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The purpose of this study is to review patients with E. coli infections at UPMC from January 1, 2004 to December 31, 2005 to determine if these infections have arisen in the community rather than in hospitals or nursing homes. The occurrence of such resistant isolates could be devastating if they were associated with bloodstream infection, such as sometimes accompanies urinary tract infection, since antibiotic resistant E. coli is not suspected in isolates coming from the community.
The following variables will be followed: age, sex, hospital location at the time of positive culture (ER, medical ward, ICU etc), prior hospitalization or nursing home admission, receipt of outpatient dialysis or other regular medical care (eg, outpatient chemotherapy), presence of invasive devices, receipt of antibiotics, including their type and whether they were adequate for the resistance profile of the organism, prior positive microbiologic cultures.
Time Perspective: Retrospective
E Coli Infection
University of Pittsburgh Medical Center
Active, not recruiting
University of Pittsburgh
Published on BioPortfolio: 2014-07-23T21:45:53-0400
The existing diarrhoeagenic Escherichia coli (E. coli) challenge model is already suitable for dietary interventions in its current form, targeted to impact on the immediate clinical sympt...
The purpose of this study is to collect information from study participants who develop a serious infection caused by a bacterium called E.coli during a period of 12 months. This informati...
The study proposes to test whether chronic infection with Helicobacter pylori protects individuals from symptomatic infection with enteropathogenic E. coli. The study will also evaluate th...
The sequence type 131 (ST131) is a predominant lineage among extraintestinal pathogenic Escherichia coli. It plays a major role in the worldwide dissemination of E. coli that produce exten...
The purpose of this study is to collect information from study participants who are hospitalized with an invasive disease caused by Extraintestinal pathogenic E. coli (ExPEC). This informa...
There are few studies describing Escherichia coli (E. coli) bloodstream infection (BSI) among children in Africa, yet E.coli is increasing in importance as a cause of antibiotic resistant infection in...
A functional synergy was previously demonstrated between microcin, salmochelin and colibactin islands in Escherichia coli strains from B2 phylogroup. We aimed to determine this association prevalence ...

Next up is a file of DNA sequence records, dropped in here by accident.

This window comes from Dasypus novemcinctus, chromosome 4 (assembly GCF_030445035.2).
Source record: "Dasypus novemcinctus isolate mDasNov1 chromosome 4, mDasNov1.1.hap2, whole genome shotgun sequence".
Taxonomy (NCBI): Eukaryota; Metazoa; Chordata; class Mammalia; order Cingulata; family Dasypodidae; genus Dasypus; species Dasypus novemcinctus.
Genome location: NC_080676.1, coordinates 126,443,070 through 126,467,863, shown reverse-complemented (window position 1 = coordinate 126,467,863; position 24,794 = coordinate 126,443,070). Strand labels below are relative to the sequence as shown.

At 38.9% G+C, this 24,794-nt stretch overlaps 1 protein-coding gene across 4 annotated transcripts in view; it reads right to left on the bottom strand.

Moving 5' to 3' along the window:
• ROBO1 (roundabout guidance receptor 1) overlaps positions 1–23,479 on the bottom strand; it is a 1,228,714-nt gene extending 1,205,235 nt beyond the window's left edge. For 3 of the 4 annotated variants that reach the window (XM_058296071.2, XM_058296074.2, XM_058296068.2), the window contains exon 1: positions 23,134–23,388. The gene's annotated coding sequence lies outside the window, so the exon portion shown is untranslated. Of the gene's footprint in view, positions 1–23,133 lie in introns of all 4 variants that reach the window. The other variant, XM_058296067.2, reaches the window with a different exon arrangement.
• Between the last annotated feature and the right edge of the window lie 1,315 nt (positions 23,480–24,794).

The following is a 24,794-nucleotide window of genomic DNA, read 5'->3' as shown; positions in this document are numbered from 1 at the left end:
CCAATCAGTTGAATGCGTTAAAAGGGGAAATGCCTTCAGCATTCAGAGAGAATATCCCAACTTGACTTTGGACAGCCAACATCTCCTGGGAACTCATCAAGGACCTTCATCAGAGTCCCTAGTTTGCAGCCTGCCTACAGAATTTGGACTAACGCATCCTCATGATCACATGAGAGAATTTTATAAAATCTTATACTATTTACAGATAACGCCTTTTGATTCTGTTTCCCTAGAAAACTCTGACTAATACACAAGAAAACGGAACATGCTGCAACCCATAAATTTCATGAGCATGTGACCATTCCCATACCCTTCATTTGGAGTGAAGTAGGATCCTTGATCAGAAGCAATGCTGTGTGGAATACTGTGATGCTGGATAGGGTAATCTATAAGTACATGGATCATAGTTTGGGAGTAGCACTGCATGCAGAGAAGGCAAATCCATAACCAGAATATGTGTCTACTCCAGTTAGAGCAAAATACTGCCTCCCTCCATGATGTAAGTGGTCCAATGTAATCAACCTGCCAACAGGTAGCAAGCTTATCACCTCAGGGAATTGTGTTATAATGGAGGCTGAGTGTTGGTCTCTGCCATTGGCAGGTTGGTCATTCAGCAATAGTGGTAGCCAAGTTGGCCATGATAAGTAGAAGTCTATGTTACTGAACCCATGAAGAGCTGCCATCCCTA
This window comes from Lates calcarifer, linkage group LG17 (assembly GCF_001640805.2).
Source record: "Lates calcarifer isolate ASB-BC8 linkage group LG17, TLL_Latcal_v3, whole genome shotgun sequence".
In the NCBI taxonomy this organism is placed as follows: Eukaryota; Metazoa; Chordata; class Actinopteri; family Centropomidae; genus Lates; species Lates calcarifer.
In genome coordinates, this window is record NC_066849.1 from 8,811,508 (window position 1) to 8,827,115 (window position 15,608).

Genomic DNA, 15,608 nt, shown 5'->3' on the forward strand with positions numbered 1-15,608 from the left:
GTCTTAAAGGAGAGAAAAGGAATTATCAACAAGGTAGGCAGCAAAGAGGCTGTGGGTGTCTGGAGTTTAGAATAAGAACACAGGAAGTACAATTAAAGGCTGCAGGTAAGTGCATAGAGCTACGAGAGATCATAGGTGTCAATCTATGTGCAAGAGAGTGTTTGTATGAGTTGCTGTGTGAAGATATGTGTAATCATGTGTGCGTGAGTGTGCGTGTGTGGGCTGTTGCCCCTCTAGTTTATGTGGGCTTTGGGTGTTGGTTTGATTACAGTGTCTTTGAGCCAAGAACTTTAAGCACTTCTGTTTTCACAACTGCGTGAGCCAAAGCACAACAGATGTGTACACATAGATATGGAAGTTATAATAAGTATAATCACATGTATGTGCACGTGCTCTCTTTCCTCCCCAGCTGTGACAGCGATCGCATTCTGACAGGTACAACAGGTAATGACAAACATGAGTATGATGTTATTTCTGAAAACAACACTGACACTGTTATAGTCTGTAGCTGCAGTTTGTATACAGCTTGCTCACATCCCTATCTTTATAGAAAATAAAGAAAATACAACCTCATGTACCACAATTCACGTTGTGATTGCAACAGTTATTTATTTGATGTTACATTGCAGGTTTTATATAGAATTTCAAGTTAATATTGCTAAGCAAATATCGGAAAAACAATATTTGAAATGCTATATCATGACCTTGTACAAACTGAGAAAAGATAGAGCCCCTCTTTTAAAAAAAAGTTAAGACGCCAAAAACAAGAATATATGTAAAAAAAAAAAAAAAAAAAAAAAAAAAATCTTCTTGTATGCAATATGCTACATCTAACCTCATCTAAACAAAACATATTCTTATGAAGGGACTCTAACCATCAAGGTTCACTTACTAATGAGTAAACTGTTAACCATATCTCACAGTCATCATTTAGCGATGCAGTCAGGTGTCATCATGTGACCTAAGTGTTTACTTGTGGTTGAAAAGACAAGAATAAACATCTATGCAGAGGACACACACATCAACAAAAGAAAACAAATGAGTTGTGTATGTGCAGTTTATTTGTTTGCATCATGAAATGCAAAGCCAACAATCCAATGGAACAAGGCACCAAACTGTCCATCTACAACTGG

Vaginitis is very common among women, especially women of childbearing age, and is associated with significantly increased risk of preterm birth and pelvic inflammatory diseases. An imbalance in the v...
To investigate the drug resistance of extended-spectrum beta-lactamase (ESBL)-producing Escherichia coli (E. coli ) and Klebsiella pneumoniae (K. pneumoniae) in children with urinary tract infection ...
Escherichia coli infection of the female reproductive tract is a significant cause of disease in humans and animals, but simple animal models are lacking. Here we report that vaginal inoculation of ur...
Strains of Escherichia coli that possess virulence traits which allow them to invade, colonize, and induce disease in tissues outside of the GASTROINTESTINAL TRACT. They are a cause of URINARY TRACT INFECTIONS (UROPATHOGENIC ESCHERICHIA COLI); neonatal MENINGITIS; SEPSIS; PNEUMONIA; and SURGICAL WOUND INFECTION.
Strains of ESCHERICHIA COLI that are a subgroup of SHIGA-TOXIGENIC ESCHERICHIA COLI. They cause non-bloody and bloody DIARRHEA; HEMOLYTIC UREMIC SYNDROME; and hemorrhagic COLITIS. An important member of this subgroup is ESCHERICHIA COLI O157-H7.
An enterohemorrhagic Escherichia coli of the O subfamily that can cause severe FOODBORNE DISEASE. The H4 serotype strain produces SHIGA TOXINS and has been linked to human disease outbreaks, including some cases of HEMOLYTIC-UREMIC SYNDROME, resulting from contamination of foods by feces containing E. coli O104.
A verocytotoxin-producing serogroup belonging to the O subfamily of Escherichia coli which has been shown to cause severe food-borne disease. A strain from this serogroup, serotype H7, which produces SHIGA TOXINS, has been linked to human disease outbreaks resulting from contamination of foods by E. coli O157 from bovine origin.
A species of gram-negative, rod-shaped bacteria belonging to the K serogroup of ESCHERICHIA COLI. It lives as a harmless inhabitant of the human LARGE INTESTINE and is widely used in medical and GENETIC RESEARCH.
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